My Father Lived Out Equality: He Adopted Ten of Us

 In Abortion, Adoption, civil rights, faith, Family, news, racism

My Father Lived Out Equality: He Adopted Ten of Us

I don’t look a thing like him, but I’m his son. I never felt like I didn’t belong. With all our skin colors, backgrounds, and differing abilities, we were unquestionably his children – loved equally and unconditionally. It’s so hard to no longer see his kind face, hear his calming voice, or be loved and prayed for. My Dad tragically passed away at the height of COVID in 2021 on the anniversary of Roe. His life, though, beautifully redeems that horrible day for me. He chose me. He chose nine more of my twelve siblings to cherish us, care for us, and called us his own through adoption.

His name was Henry Bomberger.

He was raised in a Mennonite home in Lancaster County, PA, otherwise known as Pennsylvania Dutch Country. Little did he know that he would, one day, meet an amazing girl named Andrea, and they would become world-changers by simply loving God and loving people. Their stories were considerably different. He grew up in an intact home with married parents whose ownership of a small retail store brought the family economic stability. She grew up in a broken home with an alcoholic father and was placed in a children’s orphanage for a year while her parents separated. He grew up in a red brick, three-story house. She grew up in a double-wide trailer. Yet they were meant to be.

My mom’s experience in the children’s home instilled in her sweet little five-year-old heart the passion “to be a mommy to those who don’t have one.” The trajectory of her life, according to the experts, should not have been what it became. But God.

My parents met as teens at a Youth For Christ event at the beach. They fell in love. Mom always wanted to have a large family since she was a child. In a video capturing their story, she remembered with laughter: “When I dated, I would tell the guys that I wanted ten children. And this is the only one who stuck around!” My Dad’s response: “I thought she was probably crazy. Probably dreaming a little bit. Well, I fell in love with her, and the children came afterwards, and I fell in love with each one of them when they came into our family.”

Some of the best things in life are unplanned.

I wasn’t exactly “planned”. I was conceived in rape but adopted in love. My Dad didn’t see me as lesser than because of the crimes of my biological father. (I’m forever grateful to a courageous birthmother who, although she was a victim of the violence of rape, never made me a victim of the violence of abortion.) My father saw me as just as worthy to love as his first three biological children. That’s what adoption does. It’s an equalizer. In the beginning of their adoption journey, my parents had to deal with heartbreaking misperceptions and racism from some in the community and even a few family members. How could there be so much resistance to loving and caring for a child in need of a family?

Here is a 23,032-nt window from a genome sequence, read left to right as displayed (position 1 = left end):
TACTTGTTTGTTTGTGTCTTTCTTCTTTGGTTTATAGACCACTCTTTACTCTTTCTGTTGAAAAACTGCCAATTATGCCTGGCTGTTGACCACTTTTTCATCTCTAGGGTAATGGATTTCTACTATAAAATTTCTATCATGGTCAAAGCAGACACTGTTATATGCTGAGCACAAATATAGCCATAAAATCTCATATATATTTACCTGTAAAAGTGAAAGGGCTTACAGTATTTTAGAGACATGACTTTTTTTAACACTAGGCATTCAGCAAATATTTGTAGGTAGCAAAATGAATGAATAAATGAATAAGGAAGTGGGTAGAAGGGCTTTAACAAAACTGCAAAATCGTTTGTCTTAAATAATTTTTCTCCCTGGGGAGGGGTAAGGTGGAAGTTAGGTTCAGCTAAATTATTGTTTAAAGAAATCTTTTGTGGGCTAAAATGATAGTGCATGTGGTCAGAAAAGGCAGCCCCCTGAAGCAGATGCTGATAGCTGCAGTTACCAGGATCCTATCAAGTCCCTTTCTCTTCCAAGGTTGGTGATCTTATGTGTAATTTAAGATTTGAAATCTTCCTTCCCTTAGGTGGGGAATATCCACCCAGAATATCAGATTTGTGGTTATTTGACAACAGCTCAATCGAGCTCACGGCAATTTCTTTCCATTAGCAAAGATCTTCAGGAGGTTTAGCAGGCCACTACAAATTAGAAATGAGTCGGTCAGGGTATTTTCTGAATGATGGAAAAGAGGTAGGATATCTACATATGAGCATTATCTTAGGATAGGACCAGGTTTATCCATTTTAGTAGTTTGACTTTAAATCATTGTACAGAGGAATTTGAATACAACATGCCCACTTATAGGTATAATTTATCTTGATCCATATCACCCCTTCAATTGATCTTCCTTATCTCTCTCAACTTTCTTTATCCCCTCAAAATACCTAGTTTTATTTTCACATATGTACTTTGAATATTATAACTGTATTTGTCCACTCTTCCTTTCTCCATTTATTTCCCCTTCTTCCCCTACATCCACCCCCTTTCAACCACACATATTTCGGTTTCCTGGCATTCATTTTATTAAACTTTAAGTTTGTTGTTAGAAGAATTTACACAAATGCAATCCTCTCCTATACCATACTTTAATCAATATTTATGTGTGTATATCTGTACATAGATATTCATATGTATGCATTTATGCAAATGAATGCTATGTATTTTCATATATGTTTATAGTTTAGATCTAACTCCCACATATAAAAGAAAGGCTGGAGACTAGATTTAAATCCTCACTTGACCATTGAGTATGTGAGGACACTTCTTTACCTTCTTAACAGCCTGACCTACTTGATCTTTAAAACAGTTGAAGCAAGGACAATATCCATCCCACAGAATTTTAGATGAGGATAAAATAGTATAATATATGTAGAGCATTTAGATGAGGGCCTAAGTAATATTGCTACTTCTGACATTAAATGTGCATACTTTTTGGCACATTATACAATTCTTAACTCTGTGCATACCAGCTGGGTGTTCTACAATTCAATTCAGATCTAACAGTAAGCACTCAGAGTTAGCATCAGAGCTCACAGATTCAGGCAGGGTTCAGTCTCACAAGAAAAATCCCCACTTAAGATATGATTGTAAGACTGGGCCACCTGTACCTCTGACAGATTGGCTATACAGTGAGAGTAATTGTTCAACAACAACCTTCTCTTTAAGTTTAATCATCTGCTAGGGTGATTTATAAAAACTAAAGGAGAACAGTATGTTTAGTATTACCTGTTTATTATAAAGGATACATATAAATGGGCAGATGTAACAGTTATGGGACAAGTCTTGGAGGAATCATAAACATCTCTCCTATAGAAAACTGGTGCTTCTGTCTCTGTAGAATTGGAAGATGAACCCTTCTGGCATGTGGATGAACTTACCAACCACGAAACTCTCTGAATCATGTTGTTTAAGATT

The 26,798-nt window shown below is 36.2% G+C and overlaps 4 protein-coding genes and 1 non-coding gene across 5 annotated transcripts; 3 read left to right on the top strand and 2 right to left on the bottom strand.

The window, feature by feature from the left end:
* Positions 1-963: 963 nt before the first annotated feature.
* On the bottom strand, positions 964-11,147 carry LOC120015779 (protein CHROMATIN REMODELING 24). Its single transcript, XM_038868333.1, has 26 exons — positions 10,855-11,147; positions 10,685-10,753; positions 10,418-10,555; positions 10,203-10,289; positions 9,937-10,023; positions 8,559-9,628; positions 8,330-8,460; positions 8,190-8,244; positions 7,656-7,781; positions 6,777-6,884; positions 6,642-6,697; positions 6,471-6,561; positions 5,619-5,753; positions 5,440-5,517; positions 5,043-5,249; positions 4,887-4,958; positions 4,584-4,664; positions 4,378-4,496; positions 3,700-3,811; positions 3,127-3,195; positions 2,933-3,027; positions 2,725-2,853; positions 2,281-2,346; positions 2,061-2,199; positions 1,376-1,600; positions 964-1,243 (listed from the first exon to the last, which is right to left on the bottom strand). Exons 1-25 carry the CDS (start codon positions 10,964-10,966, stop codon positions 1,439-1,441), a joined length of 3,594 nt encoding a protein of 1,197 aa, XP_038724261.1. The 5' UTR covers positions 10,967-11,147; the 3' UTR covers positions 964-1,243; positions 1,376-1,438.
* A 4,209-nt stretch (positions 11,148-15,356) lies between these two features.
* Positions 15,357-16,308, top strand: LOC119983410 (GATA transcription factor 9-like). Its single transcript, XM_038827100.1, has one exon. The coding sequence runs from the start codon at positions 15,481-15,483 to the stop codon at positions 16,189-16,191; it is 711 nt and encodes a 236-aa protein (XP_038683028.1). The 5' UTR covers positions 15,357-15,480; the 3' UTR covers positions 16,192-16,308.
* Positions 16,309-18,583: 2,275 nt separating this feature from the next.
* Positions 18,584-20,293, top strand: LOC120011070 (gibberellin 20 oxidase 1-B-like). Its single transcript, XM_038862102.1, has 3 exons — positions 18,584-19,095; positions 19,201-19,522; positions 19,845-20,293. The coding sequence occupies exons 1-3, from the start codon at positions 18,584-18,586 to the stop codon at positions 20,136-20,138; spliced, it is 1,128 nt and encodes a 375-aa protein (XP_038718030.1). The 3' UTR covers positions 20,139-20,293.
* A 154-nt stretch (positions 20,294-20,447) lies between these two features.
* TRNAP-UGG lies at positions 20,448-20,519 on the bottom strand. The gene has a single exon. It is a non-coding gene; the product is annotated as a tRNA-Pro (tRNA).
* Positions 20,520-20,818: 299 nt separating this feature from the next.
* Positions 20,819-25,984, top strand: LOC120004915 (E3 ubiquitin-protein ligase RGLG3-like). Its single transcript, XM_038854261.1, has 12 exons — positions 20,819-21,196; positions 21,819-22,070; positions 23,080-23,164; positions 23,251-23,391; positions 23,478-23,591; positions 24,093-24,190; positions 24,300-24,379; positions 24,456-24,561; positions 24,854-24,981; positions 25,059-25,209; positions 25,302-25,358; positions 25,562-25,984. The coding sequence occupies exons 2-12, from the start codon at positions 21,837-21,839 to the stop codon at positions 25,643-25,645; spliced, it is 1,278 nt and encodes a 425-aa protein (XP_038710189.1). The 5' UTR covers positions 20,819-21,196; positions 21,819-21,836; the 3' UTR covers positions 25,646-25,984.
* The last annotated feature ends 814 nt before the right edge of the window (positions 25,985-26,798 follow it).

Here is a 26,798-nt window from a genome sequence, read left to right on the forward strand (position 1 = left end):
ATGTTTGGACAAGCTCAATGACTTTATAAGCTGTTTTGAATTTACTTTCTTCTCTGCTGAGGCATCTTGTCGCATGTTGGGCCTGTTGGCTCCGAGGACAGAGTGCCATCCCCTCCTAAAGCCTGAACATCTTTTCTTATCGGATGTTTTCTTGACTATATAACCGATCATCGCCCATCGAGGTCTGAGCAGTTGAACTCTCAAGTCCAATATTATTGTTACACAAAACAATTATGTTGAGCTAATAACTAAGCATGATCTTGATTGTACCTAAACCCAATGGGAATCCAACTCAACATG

James 1:27 says: “Religion that God our Father accepts as pure and faultless is this: to look after orphans and widows in their distress and to keep oneself from being polluted by the world.” My skin is brown. I have siblings of varying hues. One sister is Vietnamese. One brother is part Native American. Many of us are mixed. My parents are White. Who says you have to be the same color in order to love a child? That dehumanizing lie is the pollution that was, and sadly still is, a battlefront in adoption.

Henry the “Racial Revolutionary”

I remember my Mom talking about how she and Dad just thought the world would be so radically different because of the Civil Rights Era. They never, for a second, dismissed the idea of adopting children of a different color. They had hoped that the work of Martin Luther King Jr. and many others would continue to transform hearts and minds. But they were rebels, in a way, to a culture that was tragically fixed on the color of our skin and not the Creator of our content within.

Dad wasn’t a political activist. He was a quiet warrior who lived out his convictions in plain sight. He had no tolerance for the racism that tried to diminish the fact that we’re all fearfully and wonderfully made.

It’s hard to believe, that in 2024, people are still so painfully fixated with the hues of our skin. There’s an entire industry devoted to it. It’s called anti-racism. And it has spread like a cancer into nearly everyThe Family of Many Colors: The Bombergers facet of American life. It’s led some leading adoption agencies and adoption advocates to discourage “transracial” adoption. (I put “transracial” in quotes because, yes – trigger  warning – we’re all just one human race.) Poisoned by the rhetoric of Critical Race Theory, they take this bizarre position that many (white) adoptive parents suffer from thinking that children need to be “rescued”.

Newsflash! Each year over a million children of every complexion do, whether from the violence of abortion or from neglect and abuse in their biological homes. Adoption is both a natural and a supernatural process that brings wholeness and healing to what was broken. I’m forever grateful that I was rescued from what might have been. I’m so glad some of my siblings were rescued from what was unjustly happening to them.

Remember when (childless) Ibram X. Kendi, anti-racism evangelist and author, compared Justice Amy Coney Barrett and her husband to “white colonizers” and dismissed white adoptive parents as “White Saviors”? I do. His words were poison. Neither the Barretts nor my parents had a savior complex; they had a love reflex. Clearly, the over-hyped preacher of the anti-racist gospel doesn’t seem to understand this.

It’s something my Dad lived out, every day, proving to the world that color isn’t what binds us…love is.

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